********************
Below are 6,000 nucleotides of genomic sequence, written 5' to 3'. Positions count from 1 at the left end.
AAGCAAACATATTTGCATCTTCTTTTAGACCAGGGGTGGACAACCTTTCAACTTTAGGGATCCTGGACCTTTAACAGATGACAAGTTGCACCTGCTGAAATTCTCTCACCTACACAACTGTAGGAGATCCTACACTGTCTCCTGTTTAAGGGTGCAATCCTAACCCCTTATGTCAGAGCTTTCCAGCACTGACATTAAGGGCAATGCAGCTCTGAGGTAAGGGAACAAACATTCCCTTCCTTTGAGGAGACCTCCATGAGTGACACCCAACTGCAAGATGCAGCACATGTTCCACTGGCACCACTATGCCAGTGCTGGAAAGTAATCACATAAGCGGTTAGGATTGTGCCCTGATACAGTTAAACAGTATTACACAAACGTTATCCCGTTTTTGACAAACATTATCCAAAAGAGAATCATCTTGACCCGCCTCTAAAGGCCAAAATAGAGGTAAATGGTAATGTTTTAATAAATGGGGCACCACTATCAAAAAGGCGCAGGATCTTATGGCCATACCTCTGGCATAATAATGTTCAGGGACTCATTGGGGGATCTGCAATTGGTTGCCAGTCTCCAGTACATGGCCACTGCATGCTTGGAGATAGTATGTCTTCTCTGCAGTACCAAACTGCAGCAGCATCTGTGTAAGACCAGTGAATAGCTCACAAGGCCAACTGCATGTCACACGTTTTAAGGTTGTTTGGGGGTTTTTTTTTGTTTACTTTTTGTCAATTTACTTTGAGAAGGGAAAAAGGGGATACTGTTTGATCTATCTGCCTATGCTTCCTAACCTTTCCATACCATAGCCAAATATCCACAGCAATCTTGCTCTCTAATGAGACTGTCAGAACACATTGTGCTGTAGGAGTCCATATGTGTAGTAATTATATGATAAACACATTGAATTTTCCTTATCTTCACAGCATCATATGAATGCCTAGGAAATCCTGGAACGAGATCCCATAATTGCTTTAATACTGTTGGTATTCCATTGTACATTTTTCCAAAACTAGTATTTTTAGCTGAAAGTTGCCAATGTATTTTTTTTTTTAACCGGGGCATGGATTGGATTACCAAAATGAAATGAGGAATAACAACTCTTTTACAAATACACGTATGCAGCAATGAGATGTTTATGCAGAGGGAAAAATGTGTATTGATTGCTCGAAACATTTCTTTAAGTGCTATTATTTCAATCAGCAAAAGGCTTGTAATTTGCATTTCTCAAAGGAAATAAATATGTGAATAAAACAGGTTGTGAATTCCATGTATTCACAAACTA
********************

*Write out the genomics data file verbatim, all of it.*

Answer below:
Below are 6,000 nucleotides of genomic sequence, written 5' to 3'. Positions count from 1 at the left end.
AAGCAAACATATTTGCATCTTCTTTTAGACCAGGGGTGGACAACCTTTCAACTTTAGGGATCCTGGACCTTTAACAGATGACAAGTTGCACCTGCTGAAATTCTCTCACCTACACAACTGTAGGAGATCCTACACTGTCTCCTGTTTAAGGGTGCAATCCTAACCCCTTATGTCAGAGCTTTCCAGCACTGACATTAAGGGCAATGCAGCTCTGAGGTAAGGGAACAAACATTCCCTTCCTTTGAGGAGACCTCCATGAGTGACACCCAACTGCAAGATGCAGCACATGTTCCACTGGCACCACTATGCCAGTGCTGGAAAGTAATCACATAAGCGGTTAGGATTGTGCCCTGATACAGTTAAACAGTATTACACAAACGTTATCCCGTTTTTGACAAACATTATCCAAAAGAGAATCATCTTGACCCGCCTCTAAAGGCCAAAATAGAGGTAAATGGTAATGTTTTAATAAATGGGGCACCACTATCAAAAAGGCGCAGGATCTTATGGCCATACCTCTGGCATAATAATGTTCAGGGACTCATTGGGGGATCTGCAATTGGTTGCCAGTCTCCAGTACATGGCCACTGCATGCTTGGAGATAGTATGTCTTCTCTGCAGTACCAAACTGCAGCAGCATCTGTGTAAGACCAGTGAATAGCTCACAAGGCCAACTGCATGTCACACGTTTTAAGGTTGTTTGGGGGTTTTTTTTTGTTTACTTTTTGTCAATTTACTTTGAGAAGGGAAAAAGGGGATACTGTTTGATCTATCTGCCTATGCTTCCTAACCTTTCCATACCATAGCCAAATATCCACAGCAATCTTGCTCTCTAATGAGACTGTCAGAACACATTGTGCTGTAGGAGTCCATATGTGTAGTAATTATATGATAAACACATTGAATTTTCCTTATCTTCACAGCATCATATGAATGCCTAGGAAATCCTGGAACGAGATCCCATAATTGCTTTAATACTGTTGGTATTCCATTGTACATTTTTCCAAAACTAGTATTTTTAGCTGAAAGTTGCCAATGTATTTTTTTTTTTAACCGGGGCATGGATTGGATTACCAAAATGAAATGAGGAATAACAACTCTTTTACAAATACACGTATGCAGCAATGAGATGTTTATGCAGAGGGAAAAATGTGTATTGATTGCTCGAAACATTTCTTTAAGTGCTATTATTTCAATCAGCAAAAGGCTTGTAATTTGCATTTCTCAAAGGAAATAAATATGTGAATAAAACAGGTTGTGAATTCCATGTATTCACAAACTA